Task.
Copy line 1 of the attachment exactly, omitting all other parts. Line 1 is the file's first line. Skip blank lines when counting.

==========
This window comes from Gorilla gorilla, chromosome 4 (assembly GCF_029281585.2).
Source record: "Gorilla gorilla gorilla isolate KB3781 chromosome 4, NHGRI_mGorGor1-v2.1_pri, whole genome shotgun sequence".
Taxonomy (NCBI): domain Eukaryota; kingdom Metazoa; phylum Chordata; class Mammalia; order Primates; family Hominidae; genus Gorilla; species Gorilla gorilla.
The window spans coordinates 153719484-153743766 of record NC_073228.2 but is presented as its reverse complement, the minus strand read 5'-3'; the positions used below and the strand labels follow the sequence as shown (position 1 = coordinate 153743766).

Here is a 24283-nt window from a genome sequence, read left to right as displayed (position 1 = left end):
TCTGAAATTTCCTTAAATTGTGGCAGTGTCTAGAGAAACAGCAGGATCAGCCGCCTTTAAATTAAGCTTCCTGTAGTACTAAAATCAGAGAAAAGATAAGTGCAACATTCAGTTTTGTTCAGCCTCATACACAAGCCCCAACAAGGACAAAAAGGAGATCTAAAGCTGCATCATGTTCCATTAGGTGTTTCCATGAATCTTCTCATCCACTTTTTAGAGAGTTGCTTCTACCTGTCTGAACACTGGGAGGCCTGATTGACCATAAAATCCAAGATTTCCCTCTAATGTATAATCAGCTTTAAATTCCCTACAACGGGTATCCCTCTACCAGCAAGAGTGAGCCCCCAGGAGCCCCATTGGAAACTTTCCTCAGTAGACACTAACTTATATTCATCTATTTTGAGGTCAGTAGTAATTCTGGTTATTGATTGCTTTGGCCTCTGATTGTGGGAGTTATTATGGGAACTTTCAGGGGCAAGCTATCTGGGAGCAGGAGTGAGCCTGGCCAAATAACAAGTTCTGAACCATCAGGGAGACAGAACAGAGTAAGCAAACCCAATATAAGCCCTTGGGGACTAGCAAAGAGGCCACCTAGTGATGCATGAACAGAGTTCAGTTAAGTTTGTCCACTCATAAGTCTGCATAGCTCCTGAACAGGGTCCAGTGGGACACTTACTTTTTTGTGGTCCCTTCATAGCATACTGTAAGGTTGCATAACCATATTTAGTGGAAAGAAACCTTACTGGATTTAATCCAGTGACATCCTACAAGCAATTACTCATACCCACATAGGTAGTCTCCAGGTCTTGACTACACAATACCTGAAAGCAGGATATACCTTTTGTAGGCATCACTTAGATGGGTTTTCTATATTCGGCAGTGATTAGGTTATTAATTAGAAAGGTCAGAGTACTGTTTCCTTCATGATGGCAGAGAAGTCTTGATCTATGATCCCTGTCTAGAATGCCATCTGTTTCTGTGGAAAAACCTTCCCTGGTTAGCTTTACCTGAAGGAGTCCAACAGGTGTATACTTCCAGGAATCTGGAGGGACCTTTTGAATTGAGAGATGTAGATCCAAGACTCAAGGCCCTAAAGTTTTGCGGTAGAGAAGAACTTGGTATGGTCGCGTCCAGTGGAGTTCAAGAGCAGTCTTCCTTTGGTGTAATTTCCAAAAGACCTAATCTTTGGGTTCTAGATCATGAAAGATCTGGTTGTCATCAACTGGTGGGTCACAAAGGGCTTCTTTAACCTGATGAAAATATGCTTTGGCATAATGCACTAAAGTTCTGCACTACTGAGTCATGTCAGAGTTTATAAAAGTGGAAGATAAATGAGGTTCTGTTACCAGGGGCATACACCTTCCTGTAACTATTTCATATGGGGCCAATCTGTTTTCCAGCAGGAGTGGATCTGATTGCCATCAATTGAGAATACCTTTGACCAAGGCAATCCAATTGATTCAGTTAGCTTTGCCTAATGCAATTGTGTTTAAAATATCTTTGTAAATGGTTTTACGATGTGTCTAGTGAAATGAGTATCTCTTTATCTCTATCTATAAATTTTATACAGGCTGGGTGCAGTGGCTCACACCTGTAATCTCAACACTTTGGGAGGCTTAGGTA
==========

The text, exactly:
This window comes from Gorilla gorilla, chromosome 4 (assembly GCF_029281585.2).